This Week in Cruise: Celebrity Orders Two New Ships; Virgin Forms Its Own Cruise Line

Celebrity's new ships will draw on the brand's experience with its Solstice and Millennium class vessels, such as the Celebrity Millennium (pictured here).

Celebrity Cruises has signed a letter of intent with French shipbuilder STX France for two ships in a new class of vessels, which will be developed under the name Project EDGE

The new Project EDGE ships will hold 2,900 guests and be 984 feet long, 123 feet wide and 190 feet high. The company expects delivery of the first ship in fall 2018, with the second vessel delivered in the early part of 2020. The order is contingent upon the completion of customary conditions, including financing.

The Virgin Group is making its way into the cruise industry after unveiling Virgin Cruises, which is operating with lead investment partner Bain Capital. Virgin Cruises will be headquartered in the Miami/Fort Lauderdale area and plans to design and construct two new cruise ships. At this time, the company has not disclosed when it will start operating for competitive reasons.

Tom McAlpin will join Virgin Cruises as CEO and will head the management team. Tom was most recently president and CEO of The World, Residences at Sea, and also served as president of Disney Cruise Line, having joined as part of the founding management team.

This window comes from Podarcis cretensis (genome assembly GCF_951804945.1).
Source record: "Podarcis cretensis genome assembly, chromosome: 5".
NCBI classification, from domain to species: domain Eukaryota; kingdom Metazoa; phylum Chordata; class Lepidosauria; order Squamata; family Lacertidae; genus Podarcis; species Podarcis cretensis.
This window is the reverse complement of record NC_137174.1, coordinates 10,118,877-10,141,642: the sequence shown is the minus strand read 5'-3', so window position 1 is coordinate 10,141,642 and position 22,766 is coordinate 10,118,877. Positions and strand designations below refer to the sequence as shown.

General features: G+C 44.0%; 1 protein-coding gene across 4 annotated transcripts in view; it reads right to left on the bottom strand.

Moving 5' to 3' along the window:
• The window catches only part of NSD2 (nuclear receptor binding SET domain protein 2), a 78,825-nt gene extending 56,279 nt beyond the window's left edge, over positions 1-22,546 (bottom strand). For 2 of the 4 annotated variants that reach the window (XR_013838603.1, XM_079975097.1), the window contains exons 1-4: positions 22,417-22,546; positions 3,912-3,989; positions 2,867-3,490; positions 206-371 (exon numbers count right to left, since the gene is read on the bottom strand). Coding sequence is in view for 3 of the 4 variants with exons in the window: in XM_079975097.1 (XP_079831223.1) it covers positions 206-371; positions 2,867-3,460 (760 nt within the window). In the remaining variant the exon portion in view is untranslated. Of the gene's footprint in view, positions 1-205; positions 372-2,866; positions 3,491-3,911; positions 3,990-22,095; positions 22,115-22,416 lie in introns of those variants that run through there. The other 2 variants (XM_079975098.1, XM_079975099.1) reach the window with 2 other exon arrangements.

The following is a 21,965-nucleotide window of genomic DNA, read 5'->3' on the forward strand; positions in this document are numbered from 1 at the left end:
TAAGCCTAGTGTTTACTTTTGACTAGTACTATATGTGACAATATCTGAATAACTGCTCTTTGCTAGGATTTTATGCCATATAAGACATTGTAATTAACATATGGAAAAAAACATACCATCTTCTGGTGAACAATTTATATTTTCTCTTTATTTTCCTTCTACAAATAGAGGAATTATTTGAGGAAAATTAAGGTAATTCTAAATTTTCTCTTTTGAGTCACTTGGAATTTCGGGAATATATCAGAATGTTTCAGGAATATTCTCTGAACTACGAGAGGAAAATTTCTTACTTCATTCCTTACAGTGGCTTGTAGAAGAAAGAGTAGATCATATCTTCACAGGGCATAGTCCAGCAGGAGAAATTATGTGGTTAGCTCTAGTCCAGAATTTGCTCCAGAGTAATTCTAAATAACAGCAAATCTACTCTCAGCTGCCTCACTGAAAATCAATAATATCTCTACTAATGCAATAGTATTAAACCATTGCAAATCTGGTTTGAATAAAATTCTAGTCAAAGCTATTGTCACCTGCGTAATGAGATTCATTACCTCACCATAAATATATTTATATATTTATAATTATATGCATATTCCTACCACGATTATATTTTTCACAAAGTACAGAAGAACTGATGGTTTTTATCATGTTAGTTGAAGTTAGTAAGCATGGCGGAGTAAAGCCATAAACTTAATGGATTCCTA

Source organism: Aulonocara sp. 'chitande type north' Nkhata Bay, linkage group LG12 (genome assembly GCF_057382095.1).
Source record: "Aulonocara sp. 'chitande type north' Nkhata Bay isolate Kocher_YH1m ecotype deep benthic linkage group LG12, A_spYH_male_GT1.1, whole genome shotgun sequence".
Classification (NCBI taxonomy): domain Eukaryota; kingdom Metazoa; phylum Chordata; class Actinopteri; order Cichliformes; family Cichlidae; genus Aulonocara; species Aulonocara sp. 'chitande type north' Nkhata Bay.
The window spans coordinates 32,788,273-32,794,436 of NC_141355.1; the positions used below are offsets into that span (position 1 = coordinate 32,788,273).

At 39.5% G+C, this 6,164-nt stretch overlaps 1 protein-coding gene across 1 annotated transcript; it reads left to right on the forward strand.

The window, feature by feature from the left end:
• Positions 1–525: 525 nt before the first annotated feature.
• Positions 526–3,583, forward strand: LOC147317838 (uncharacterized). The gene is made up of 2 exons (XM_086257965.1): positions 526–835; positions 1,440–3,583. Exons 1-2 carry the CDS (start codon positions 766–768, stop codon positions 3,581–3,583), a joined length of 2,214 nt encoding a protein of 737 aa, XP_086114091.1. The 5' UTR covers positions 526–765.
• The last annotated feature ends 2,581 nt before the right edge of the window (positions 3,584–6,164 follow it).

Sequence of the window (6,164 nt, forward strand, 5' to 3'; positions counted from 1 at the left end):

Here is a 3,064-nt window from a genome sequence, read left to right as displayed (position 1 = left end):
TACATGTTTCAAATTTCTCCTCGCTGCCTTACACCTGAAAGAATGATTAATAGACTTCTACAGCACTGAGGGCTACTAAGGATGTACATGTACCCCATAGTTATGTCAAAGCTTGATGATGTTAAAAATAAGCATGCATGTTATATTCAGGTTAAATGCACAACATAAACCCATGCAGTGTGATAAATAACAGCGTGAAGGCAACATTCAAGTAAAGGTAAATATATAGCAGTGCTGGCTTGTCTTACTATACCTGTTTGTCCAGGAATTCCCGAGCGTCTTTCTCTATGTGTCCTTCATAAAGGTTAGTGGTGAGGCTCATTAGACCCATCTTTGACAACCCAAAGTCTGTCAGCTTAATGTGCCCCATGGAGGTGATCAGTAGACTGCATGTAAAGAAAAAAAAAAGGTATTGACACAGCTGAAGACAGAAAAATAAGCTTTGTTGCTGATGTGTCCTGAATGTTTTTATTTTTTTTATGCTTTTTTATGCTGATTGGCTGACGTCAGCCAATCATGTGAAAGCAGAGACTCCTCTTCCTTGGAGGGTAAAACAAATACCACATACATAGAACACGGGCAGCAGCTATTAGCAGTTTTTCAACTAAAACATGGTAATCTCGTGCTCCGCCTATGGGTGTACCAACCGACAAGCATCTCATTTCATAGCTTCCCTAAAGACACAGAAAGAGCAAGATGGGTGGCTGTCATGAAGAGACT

Carnival Cruise Line has added new 10- and 14-day voyages to destinations in the Caribbean, Bermuda and the Mexican Riviera for the line's 2015-2016 itineraries. Starting December 5, reservations can be made to depart from one of seven different U.S. homeports on both the East, and the West Coast.

Among the cruise ships to set sail on the 11 itineraries will be the Carnival Miracle, Carnival Dream, Carnival Glory and Carnival Sunshine, which will be stopping at over two dozen tropical locations including ports in Bonaire, Martinique, Dominica, Grenada and, making its Carnival debut, Tobago.

Additionally, those looking to extend their travels have the option of doing so by prolonging a 10- or 11-day cruise into a three-week Caribbean voyage.

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